The hard part is shutting down the editorial voice while I’m drafting. My critical side is aggressive; it’s seldom pleased. The good thing about steady work is the deadline factor. It forces you to let things go. Letting go has always been tough for me.
FL: Talking about another kind of inspiration, which artists, literary and other, do you draw inspiration from?
LB: The roots of my literary inspirations? Peter Straub, Michael Shea, HP Lovecraft, Roger Zelazny. These are a few of the authors who nurtured me during my youth. My favorite contemporary authors include John Langan, Stephan Graham Jones, Livia Llewellyn, Norman Partridge, and Aimee Beamer.
I draw a lot of sustenance from poetry and music. The poetry of Charles Simic, Ted Hughes, and Anne Sexton thrill me. Regarding music, I tend to favor individual songs to performers, but at heart I’m a rock and roll man. Johnny Cash, Blue Oyster Cult, and The Police still do it for me after all these years.
One of the great aspects of having a bit of success in the writing business has been working with a few visual artists—painters, graphic artists, illustrators… David Ho did fabulous work for my first novel, The Light Is the Darkness.
FL: I fail to remember who to attribute this quote to, I’m afraid, but there was someone who, being asked the question “why do we publish” he answered: “to stop editing”. But the truth is that, for a writer the work doesn’t finish when he has handed in the story to the editor. At one end we have the Raymond Carver case whose literary image is supposed to have been created by his editor, Gordon Lish. But that’s rare, and, well, if I wanted a different author from the one I have I’d hire another author. Usually the work of an editor is to present the writer at his or her best without altering his or her voice. Have you had a good rapport with editors?
LB: The best editors know how much to push, when to push, and when to back off. They don’t screw around with a writer’s voice. In fact, my editors have, on several occasions, defended my artistic choices during the proofing process. A good copyeditor is a writer’s armor and shield. A bad copyeditor is a disaster.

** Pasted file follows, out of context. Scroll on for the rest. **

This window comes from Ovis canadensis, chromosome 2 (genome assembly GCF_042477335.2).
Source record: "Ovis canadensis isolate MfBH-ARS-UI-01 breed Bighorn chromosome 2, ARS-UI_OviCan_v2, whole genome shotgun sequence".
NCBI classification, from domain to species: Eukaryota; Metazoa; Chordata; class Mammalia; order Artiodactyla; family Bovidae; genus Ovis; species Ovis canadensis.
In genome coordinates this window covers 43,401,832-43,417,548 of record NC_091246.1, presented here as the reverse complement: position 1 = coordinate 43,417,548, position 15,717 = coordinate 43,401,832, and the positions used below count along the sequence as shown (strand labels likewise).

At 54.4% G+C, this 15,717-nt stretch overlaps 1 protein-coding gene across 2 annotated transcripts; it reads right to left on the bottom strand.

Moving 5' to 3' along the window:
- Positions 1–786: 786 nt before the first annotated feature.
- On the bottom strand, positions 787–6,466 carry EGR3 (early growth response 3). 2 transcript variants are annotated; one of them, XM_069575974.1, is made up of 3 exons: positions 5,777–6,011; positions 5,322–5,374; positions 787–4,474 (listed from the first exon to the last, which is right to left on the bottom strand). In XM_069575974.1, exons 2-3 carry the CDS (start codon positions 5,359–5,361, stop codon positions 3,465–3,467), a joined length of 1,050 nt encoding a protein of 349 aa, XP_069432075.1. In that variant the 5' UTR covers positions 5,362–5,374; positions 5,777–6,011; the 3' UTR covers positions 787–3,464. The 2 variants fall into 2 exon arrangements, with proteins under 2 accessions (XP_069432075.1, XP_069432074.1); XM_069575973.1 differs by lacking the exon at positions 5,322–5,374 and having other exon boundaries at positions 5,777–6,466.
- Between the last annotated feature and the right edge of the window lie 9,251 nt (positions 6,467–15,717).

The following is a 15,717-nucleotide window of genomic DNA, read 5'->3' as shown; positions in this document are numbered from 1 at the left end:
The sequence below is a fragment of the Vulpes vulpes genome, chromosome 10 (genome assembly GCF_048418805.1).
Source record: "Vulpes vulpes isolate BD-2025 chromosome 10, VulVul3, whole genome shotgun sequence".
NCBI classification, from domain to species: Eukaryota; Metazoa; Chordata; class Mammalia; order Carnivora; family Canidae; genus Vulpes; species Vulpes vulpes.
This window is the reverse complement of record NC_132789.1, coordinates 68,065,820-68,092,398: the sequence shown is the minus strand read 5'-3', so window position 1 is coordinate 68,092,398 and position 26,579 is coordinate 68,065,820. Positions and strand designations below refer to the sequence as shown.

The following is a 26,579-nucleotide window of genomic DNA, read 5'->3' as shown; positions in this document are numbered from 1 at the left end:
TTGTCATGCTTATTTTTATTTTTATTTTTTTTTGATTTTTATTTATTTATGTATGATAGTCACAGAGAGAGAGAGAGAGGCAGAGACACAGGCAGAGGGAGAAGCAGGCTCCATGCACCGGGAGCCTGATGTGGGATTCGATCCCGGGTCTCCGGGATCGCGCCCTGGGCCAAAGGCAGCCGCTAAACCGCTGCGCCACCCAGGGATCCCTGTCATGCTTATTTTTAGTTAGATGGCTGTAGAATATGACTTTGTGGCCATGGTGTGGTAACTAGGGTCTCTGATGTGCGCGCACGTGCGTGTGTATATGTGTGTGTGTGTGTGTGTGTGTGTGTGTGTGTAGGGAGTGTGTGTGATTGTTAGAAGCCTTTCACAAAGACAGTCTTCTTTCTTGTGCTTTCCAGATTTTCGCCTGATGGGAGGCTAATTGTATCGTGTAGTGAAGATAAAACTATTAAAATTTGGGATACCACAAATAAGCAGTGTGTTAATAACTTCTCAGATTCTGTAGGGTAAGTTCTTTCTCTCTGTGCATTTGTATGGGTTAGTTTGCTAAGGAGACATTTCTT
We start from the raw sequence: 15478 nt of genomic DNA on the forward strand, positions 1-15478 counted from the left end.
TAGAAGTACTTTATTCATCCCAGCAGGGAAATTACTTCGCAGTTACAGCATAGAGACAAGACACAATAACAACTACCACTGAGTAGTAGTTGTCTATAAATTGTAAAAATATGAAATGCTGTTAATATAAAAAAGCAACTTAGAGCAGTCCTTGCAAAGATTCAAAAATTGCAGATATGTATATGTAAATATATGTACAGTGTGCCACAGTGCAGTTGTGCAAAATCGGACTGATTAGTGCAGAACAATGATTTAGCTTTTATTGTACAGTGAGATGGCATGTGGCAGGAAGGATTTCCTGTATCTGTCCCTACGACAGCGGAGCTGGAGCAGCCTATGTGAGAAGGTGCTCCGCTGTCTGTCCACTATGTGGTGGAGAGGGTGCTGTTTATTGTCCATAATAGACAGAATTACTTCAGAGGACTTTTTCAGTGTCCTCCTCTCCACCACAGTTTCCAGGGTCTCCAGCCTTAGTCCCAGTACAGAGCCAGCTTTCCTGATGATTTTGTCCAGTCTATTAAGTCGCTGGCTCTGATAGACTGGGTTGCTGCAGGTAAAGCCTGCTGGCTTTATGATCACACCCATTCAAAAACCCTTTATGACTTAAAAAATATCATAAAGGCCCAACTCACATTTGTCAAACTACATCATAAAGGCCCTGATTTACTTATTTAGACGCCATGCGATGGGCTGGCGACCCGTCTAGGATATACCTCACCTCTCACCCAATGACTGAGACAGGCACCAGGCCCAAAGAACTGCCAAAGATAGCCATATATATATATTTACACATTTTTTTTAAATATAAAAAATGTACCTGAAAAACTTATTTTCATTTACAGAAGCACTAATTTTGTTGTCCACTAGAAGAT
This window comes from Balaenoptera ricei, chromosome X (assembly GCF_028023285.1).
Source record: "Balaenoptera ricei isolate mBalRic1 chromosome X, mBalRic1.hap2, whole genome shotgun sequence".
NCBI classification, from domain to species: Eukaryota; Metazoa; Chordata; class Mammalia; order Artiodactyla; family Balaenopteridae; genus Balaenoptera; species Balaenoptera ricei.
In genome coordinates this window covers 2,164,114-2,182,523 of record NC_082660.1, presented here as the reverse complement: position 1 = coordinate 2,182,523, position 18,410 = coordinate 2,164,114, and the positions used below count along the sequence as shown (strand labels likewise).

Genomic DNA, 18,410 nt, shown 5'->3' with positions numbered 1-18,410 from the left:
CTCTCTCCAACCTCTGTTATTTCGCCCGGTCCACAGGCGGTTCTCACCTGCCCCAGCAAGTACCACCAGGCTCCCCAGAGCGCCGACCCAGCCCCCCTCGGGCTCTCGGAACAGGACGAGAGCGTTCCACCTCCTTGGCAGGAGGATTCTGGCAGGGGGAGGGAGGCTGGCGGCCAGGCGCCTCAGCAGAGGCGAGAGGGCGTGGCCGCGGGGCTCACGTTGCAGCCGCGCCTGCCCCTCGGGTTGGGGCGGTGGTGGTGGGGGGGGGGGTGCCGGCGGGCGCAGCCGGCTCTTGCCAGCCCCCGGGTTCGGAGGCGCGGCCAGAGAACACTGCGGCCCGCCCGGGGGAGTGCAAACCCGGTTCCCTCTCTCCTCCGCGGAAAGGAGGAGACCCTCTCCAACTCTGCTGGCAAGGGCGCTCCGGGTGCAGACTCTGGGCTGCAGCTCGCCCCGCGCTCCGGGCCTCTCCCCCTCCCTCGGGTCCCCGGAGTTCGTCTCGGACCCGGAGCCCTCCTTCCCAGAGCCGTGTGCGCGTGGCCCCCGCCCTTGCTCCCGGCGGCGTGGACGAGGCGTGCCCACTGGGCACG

On the whole, my experience with editors has been pretty damned terrific. But I’ve been lucky enough to work with people such as Ellen Datlow, Gordon Van Gelder, and Ross Lockhart.
FL: Nowadays it seems impossible for an author to live without the social networks (well, it is not, Ligotti does it, but then again he’s not what you’d call a bestseller). However, aspiring writers might get the assumption that you live there in Twitter, like Scalzi (hi, Scalzi, we love you!) and the novels just sell themselves. And the opposite extreme is going Pynchon-style and cover your head with a paper bag. Self-promotion might seem inescapable if you’re a self-published author, but when you’re backed by a publishing house you expect them to do the job for you. How do you feel about promotion? Is it very time-consuming for you?
LB: Promotion is part of the job. I don’t labor over it.
FL: I certainly hope this interview wasn’t too much time-consuming, or at least not too boring. Thanks so much for accepting this interview. Is there something you would like to add?
Not all, and thanks again. I’m busy with many projects at the moment, including a dozen or so pieces of short fiction for various anthologies. I’ve also finished a crime novel and am nearly done with another collection—it’s a horror/dark thriller collection with Alaska as its touchstone. Michael Kelly and I are putting the finishing touches on the inaugural reprint anthology, the Year’s Best Weird Fiction, Volume One. We have high hopes for the series.